John James Audubon was a Haitian-born French-American ornithologist and painter. Audubon studied almost all types of American birds, and created colorful paintings of them in their natural habitats. His illustrated book “The Birds of America” was published in sections between 1827 and 1838, and is respected as one of the finest ornithological works of all time.

22. Fashion designer Lepore : NANETTE
Nanette Lepore is a New York City fashion designer, although she hails from Youngstown, Ohio.

24. Bar-Ilan University student, e.g. : ISRAELI
Bar-Ilan University (BIU) is a school in the Tel Aviv District of Israel. BIU opened for classes in 1955.

29. Power inits. beginning in 1933 : TVA
The Tennessee Valley Authority (TVA) has to be one of America's great success stories when it comes to economic development. Created in 1933, the TVA spearheaded economic development in the Tennessee Valley at the height of the Great Depression. Central to the success was the federally-funded construction of flood-control and electricity-generation facilities.

33. It's named for its five carbon atoms : PENTANE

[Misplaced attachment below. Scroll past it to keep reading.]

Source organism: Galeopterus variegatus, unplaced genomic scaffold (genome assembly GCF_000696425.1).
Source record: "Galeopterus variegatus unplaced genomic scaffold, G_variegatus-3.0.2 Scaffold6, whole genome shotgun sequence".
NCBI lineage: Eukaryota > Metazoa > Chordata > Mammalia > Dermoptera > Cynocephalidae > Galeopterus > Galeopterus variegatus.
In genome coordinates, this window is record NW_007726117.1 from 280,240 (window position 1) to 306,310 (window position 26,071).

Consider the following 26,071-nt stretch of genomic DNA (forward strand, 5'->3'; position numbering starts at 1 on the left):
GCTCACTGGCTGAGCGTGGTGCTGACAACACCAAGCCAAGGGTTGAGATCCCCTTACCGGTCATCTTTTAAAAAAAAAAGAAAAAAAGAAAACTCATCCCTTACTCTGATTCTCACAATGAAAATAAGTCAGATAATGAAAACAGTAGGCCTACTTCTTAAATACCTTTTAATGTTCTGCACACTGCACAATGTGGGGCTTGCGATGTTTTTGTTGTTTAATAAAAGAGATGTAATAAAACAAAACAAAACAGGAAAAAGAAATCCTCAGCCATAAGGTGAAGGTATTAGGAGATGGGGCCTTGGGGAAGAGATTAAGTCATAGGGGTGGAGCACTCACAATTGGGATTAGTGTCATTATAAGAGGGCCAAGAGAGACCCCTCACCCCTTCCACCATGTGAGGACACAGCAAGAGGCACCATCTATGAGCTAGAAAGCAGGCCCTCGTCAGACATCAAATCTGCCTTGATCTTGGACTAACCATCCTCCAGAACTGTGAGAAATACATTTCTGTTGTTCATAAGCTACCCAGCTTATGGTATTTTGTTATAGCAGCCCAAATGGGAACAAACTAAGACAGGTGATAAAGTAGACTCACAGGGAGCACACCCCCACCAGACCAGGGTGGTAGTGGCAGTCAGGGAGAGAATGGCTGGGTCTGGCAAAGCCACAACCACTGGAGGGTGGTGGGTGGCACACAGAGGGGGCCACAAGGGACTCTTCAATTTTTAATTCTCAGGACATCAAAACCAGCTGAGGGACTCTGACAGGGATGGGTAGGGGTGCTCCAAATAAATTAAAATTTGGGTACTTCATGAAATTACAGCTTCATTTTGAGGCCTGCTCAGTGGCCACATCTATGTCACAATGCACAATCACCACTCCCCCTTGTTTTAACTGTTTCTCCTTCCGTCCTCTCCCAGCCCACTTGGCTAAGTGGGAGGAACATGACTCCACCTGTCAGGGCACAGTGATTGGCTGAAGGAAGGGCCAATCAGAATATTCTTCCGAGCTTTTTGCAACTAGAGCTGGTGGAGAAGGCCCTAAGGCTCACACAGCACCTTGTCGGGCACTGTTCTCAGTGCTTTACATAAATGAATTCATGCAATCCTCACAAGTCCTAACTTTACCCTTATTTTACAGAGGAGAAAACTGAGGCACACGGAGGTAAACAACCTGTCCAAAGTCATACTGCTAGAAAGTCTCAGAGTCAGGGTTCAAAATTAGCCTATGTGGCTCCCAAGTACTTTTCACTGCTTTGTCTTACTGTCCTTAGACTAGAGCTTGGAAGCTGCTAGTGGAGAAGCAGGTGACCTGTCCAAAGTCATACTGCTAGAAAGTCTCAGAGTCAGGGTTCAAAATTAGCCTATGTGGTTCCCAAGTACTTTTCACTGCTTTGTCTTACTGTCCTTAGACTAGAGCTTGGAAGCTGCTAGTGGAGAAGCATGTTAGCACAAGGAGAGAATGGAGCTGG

Pentane is an alkane containing five carbon atoms, hence the name. Pentane is a liquid at room temperature, and is commonly used as a solvent in a laboratory.

34. Old sandlot game : ONE-O’-CAT
One-o'-cat, or more properly "one old cat", is an abbreviated form of baseball with a home plate and just one base.

35. Baroque : ORNATE
Something described as “baroque” is extremely ornate and convoluted. The term comes from the Baroque Period, in which many of the arts focused on great detail and elaborate design.

38. Fairly clean, so to speak : RATED PG
The Motion Picture Association of America's (MPAA) film-rating system (PG-13, R, etc.) is purely voluntary and is not backed by any law. Movie theaters agree to abide by the rules that come with the MPAA ratings in exchange for access to new movies.

39. Comic book writer with a National Medal of Arts : STAN LEE
Stan Lee did just about everything at Marvel Comics over the years, from writing to being president and chairman of the board. If you like superhero movies based on the characters from Marvel Comics, then you could spend a few hours trying to spot Stan Lee in those films as he has a penchant for making cameo appearances. Lee can be spotted in “X-Men” (2000), “Spider-Man” (2002), “Hulk” (2003), “Fantastic Four” (2005), “Iron Man” (2008) and many other films.

52. Some chess pieces: Abbr. : KTS
Knights (kts.) are the only pieces on a chessboard that can jump over other pieces.

53. Period of veinticuatro horas : DIA